Implementing Problem-Based Learning in the College Classroom

Ohio Wesleyan Professor Leads Discussion on Pedagogical Process at National Science Meeting
Jennifer R. Yates, right, director of Ohio Wesleyan's neuroscience program, guided a discussion about problem-based learning Feb. 16 at the annual meeting of the American Association for the Advancement of Science. Before the event, she discussed the concept with OWU colleagues. (Photo by Cole Hatcher)

Jennifer R. Yates, right, director of Ohio Wesleyan’s neuroscience program, guided a discussion about problem-based learning Feb. 16 at the annual meeting of the American Association for the Advancement of Science. Before the event, she discussed the concept with OWU colleagues. (Photo by Cole Hatcher)

CHICAGO – Jennifer R. Yates, Ph.D., director of Ohio Wesleyan University’s neuroscience program, says college classrooms can be structured to help science students develop higher-order thinking skills and effectively transfer those skills to real-world issues.

Yates, an assistant professor of psychology at Ohio Wesleyan, will guide a discussion about problem-based learning at the annual meeting of the American Association for the Advancement of Science (AAAS), Feb. 13-17 in Chicago.

“With problem-based learning, students are given carefully chosen issues to address, rather than facts to memorize about those issues,” Yates said. “Problem-based learning requires the students to determine what they don’t know, how to obtain that missing information, and how to apply what they’ve learned now and in the future.”

Yates is one of four presenters leading a three-hour workshop for AAAS attendees titled “Thinking Skills for the 21st Century: Teaching for Transfer.” Her segment, “Creating Opportunities for Practice-with-Feedback,” discusses how to get started with problem-based learning, including how to plan and grade examinations.

The workshop was organized by Amy B. Mulnix, Ph.D., a cell biologist at Indiana-based Earlham College, who will discuss “What Does ‘Teaching for Transfer’ Mean?” Co-organizer Eleanor V.H. Vandegrift, M.A., associate director of the University of Oregon’s Science Literacy Program, will discuss “The Interactive Classroom,” and S. Raj Chaudhury, Ph.D., associate director of the Biggio Center for the Enhancement of Teaching and Learning at Alabama-based Auburn University, will share information about “Using Technology to Foster Transfer.”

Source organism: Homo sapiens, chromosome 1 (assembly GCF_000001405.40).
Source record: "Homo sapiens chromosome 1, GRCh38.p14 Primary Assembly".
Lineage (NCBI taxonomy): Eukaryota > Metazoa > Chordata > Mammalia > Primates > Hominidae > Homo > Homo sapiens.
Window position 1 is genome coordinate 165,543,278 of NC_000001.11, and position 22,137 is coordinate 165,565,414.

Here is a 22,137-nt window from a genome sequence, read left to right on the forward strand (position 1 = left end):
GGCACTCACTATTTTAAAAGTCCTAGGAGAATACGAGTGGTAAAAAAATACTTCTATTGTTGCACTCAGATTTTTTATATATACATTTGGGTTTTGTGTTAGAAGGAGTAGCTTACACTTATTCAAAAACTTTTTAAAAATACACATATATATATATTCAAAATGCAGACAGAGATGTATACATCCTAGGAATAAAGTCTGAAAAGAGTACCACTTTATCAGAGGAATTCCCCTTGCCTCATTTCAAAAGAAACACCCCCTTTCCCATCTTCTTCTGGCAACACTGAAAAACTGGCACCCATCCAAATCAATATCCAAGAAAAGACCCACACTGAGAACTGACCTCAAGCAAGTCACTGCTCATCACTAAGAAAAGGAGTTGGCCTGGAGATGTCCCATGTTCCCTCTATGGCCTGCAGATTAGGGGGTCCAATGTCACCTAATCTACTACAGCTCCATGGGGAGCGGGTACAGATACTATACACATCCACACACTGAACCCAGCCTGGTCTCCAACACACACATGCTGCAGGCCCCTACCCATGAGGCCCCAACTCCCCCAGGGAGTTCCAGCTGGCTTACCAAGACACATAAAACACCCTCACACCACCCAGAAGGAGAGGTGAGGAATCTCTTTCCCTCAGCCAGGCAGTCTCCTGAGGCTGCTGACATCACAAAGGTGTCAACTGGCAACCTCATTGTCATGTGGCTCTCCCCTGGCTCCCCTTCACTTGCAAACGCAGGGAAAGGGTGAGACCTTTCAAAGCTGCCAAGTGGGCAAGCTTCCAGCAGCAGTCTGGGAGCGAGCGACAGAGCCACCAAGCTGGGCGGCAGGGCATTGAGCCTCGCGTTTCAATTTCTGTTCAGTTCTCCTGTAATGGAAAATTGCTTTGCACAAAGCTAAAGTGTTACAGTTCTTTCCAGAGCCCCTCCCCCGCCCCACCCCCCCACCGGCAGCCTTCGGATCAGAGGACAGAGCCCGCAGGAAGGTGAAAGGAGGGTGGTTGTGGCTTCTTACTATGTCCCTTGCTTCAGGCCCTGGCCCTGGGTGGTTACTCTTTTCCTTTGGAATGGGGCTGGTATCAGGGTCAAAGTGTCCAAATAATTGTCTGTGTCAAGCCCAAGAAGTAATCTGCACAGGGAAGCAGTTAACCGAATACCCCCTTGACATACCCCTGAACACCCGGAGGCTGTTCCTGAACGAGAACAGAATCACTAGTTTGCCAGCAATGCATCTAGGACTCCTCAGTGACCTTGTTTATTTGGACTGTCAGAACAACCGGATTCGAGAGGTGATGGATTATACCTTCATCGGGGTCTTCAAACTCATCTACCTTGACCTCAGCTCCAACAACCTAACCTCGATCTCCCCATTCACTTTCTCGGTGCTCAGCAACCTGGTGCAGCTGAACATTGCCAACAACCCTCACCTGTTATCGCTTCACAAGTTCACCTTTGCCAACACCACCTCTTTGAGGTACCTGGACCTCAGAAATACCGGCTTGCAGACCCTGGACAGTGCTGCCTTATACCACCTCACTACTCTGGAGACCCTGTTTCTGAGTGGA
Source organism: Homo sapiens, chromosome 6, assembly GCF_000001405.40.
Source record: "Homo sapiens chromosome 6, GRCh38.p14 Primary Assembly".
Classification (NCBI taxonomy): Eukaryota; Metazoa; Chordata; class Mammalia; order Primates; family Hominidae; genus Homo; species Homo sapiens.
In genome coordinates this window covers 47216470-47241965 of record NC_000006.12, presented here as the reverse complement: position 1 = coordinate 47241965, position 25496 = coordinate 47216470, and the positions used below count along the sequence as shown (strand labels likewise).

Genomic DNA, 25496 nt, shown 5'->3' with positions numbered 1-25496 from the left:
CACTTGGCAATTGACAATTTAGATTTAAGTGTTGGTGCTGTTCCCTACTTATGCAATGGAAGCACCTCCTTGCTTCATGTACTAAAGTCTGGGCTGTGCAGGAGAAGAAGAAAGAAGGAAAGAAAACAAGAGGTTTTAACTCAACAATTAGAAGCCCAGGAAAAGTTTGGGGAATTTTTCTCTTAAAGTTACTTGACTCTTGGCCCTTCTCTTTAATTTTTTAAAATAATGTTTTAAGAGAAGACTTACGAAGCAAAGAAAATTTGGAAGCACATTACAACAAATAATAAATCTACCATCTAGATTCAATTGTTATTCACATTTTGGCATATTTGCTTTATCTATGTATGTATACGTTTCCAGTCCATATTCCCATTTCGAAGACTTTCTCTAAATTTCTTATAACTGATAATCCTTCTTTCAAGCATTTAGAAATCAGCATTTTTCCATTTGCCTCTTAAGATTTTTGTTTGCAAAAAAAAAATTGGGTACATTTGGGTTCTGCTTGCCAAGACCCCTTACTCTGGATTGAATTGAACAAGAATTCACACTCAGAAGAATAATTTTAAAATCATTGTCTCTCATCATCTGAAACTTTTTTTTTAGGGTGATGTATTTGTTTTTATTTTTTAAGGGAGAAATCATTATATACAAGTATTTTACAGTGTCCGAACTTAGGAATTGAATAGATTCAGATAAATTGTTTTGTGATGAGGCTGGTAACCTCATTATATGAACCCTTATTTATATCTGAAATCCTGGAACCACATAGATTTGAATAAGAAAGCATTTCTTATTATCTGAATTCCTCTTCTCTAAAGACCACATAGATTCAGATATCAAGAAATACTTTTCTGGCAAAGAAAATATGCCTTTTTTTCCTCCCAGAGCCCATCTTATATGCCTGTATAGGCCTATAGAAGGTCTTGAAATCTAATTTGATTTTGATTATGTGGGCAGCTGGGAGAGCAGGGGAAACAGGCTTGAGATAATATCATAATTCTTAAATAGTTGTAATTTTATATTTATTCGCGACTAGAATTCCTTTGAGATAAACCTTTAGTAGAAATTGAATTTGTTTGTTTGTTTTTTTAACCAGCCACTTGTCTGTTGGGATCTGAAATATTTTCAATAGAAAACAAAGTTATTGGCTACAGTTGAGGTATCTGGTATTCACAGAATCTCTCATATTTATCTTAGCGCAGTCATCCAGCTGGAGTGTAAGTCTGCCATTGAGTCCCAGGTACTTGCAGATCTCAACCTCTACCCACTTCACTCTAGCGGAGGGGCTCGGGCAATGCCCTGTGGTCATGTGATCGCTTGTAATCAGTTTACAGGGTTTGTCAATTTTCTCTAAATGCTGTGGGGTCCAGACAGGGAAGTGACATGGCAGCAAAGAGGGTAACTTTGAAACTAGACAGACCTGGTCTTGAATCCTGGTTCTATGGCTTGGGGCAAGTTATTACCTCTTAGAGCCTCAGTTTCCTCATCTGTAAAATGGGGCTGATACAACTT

Learn more about the workshop at aaas.confex.com/aaas/2014/webprogram/Session7138.html.

At Ohio Wesleyan, Yates investigates the mechanisms of damage after spinal cord injury. She is especially interested in “the mechanisms of further injury that are mediated by the immune reaction to a primary spinal cord injury.”

“I investigate the pathological processes that happen and therapeutic intervention in these processes that may spare motor and sensory functions after neurotrauma,” said Yates, who joined the Delaware, Ohio-based university in 2007.

Learn more about Yates at psychology.owu.edu/YatesJennifer.html and more about Ohio Wesleyan’s neuroscience program at neuroscience.owu.edu.


Founded in 1842, Ohio Wesleyan University is one of the nation’s premier liberal arts universities. Located in Delaware, Ohio, the private, coed university offers more than 90 undergraduate majors, minors, and concentrations, and competes in 23 NCAA Division III varsity sports. Ohio Wesleyan combines a challenging, internationally focused curriculum with off-campus learning and leadership opportunities to connect classroom theory with real-world practice. OWU’s 1,850 students represent 42 states and 37 countries. Ohio Wesleyan is featured in the book “Colleges That Change Lives,” listed on the 2013 President’s Higher Education Community Service Honor Roll with Distinction, and included in the U.S. News & World Report and Princeton Review “best colleges” lists. Learn more at www.owu.edu.

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